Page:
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The EU-New Zealand trade agreement
The European Union concluded negotiations for a comprehensive and ambitious trade agreement with New Zealand on 30 June 2022.
Bilateral trade in goods between the two partners has risen steadily in recent years, reaching almost €9.1 bn in 2022.
The EU is New Zealand's third-biggest trade partner.
According to an impact assessment on the FTA, trade between New Zealand and the EU is expected to increase by 30%, with removing tariffs alone saving businesses €140 million in duties per year. Moreover, EU investment flows into New Zealand could increase by over 80%.
The agreement, once it enters into force, will:
- Create significant economic opportunities for companies, farmers and consumers;
- Respect the Paris Climate Agreement and core labour rights, enforceable through trade sanctions as a last resort, and:
- Cement EU ties with a like-minded ally in the economically dynamic Indo-Pacific region.
Negotiations began in June 2018 and took place over 12 negotiating rounds. Following the conclusion of the negotiations, the negotiated draft texts went through a process of legal revision, and were translated. Once the agreement's signature had been authorised by the Council, the agreement was signed on 9 July 2023. Following signature, the text is transmitted to the European Parliament.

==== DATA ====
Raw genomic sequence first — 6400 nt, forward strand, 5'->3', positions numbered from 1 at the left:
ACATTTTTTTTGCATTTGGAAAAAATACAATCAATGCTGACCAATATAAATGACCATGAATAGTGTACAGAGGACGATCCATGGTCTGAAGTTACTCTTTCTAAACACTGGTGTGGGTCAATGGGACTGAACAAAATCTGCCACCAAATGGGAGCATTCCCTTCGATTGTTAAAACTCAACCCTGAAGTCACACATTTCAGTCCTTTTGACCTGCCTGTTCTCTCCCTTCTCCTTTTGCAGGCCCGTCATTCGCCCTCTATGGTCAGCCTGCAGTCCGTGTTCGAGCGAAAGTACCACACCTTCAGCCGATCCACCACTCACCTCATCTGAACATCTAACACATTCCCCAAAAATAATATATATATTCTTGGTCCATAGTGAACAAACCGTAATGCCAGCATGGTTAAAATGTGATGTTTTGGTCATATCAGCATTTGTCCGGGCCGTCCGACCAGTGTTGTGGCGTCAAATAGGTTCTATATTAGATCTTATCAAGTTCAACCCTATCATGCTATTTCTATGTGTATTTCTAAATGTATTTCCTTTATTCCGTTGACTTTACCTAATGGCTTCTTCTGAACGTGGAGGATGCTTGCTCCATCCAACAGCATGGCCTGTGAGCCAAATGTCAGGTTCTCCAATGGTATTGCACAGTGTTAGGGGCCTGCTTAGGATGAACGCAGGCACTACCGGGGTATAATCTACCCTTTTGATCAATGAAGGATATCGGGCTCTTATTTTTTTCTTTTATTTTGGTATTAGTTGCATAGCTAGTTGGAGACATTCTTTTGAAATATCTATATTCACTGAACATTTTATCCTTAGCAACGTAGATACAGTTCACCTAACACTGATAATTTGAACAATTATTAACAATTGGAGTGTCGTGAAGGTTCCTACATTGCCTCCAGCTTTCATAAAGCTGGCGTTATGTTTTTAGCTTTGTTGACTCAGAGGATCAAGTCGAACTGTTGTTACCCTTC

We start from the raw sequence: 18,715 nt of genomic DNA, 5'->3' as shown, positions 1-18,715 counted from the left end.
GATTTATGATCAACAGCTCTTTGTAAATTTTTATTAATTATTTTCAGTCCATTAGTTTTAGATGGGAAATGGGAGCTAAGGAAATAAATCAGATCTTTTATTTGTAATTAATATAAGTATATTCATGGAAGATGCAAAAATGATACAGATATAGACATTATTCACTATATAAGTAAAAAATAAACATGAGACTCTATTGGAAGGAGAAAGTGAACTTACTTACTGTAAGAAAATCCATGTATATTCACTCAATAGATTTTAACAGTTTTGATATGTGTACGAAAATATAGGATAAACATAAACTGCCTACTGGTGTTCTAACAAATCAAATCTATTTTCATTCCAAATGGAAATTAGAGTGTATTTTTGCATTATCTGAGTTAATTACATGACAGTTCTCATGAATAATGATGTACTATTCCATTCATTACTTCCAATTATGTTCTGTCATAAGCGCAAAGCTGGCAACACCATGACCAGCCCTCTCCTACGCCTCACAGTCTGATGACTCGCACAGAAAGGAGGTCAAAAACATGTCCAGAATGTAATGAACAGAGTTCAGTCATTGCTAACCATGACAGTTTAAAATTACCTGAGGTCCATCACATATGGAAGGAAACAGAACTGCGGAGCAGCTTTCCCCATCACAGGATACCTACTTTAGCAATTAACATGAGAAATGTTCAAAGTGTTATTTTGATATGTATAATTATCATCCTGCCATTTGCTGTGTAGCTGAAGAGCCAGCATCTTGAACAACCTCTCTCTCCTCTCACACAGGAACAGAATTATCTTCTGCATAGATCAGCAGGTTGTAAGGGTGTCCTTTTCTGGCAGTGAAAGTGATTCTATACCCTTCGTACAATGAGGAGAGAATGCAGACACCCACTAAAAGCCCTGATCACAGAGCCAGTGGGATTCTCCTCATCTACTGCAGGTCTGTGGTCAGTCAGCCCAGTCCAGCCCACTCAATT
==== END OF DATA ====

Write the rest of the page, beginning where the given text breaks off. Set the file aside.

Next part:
Once the European Parliament has given its consent, and once the agreement has been ratified by New Zealand, it can then enter into force.
About the agreement
The EU and New Zealand have today signed their free trade agreement (FTA), which will deliver significant gains for the EU. The deal will cut some €140 million a year in duties for EU companies from the first year of application. The agreement is now sent to the European Parliament for its consent.
The EU-New Zealand trade agreement has today taken a big step towards ratification, with the Commission sending it to Council for signature.